Steam running on Chromebooks has been a rumored ambition for Google for some time, but now 9to5Google (opens in new tab) believes it has uncovered the first seven laptops approved for Valve’s gaming platform.
Citing a recent code change (opens in new tab) on the Chromium Gerrit, the site spotted seven Chromebooks in a list of devices with support for Borealis — the reported code name for Steam games on Chrome OS.
Of these, six Chromebooks identifiable from their own codenames:
- Volta – Acer Chromebook 514 (CB514-1H)
- Volet – Acer Chromebook 515
- Voxel – Acer Chromebook Spin 713 (CP713-3W)
- Delbin – Asus Chromebook Flip CX5 (CX5500)
- Drobit – Asus Chromebook CX9 (CX9400)
- Elemi – HP Pro c640 G2 Chromebook
There is also one more unknown device — “Lindar”, which TechRadar (opens in new tab) has previously speculated could be a collaboration between Lenovo and Google.
But if you happen to have one of these Chromebooks, you should know that the code later clarifies that not all versions of the above models will work, as you need to have an 11th-generation Intel Core i5 or i7 processor and at least 7GB RAM.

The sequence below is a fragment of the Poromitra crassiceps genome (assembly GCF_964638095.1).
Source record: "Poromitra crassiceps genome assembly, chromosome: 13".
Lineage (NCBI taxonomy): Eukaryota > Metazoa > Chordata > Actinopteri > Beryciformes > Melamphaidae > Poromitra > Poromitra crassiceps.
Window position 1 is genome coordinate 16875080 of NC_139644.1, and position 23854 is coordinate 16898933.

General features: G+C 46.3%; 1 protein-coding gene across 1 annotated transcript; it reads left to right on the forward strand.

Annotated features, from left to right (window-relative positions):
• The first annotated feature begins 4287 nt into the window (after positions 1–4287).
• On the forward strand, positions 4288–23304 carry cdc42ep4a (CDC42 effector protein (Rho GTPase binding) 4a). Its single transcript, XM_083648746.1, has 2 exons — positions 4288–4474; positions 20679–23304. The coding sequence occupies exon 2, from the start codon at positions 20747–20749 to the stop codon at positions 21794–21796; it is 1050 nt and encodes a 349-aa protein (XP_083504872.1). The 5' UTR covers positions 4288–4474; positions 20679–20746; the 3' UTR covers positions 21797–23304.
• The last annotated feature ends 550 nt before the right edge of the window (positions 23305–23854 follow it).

Suffice it to say that this rules out all but the best Chromebooks, as most Chrome OS devices are known for their cheap-and-cheerful innards, due to the operating system’s modest processing requirements.
That said, 9to5Google has uncovered evidence that Google is looking to expand beyond that with tests of 10th-generation Intel chips (opens in new tab) and processors from AMD (opens in new tab) also seemingly underway. It has also noted code changes submitted by those with Nvidia email addresses (opens in new tab), which is intriguing given Nvidia’s experimentation in pairing RTX GPUs with ARM processors (opens in new tab) — something which could transform Chromebooks’ gaming prospects if development continues.
That’s a big if, of course, but even if it doesn’t come to pass, or if you own a more basic Chromebook, all is not lost. Not only are the best Android games perfectly playable on Chrome OS, but so are cloud gaming services like GeForce Now, Xbox Game Pass or Google’s own (reportedly struggling) Stadia platform.
Obviously, there are drawbacks to game streaming — chiefly the need for a stable internet connection, which rules out playing on the move — but it does make Chromebooks more versatile than they’re often given credit for.
All the same, the ability to explore some entries on the Steam store front would be extremely welcome, even if the hardware continues to put limitations on what can actually be enjoyed.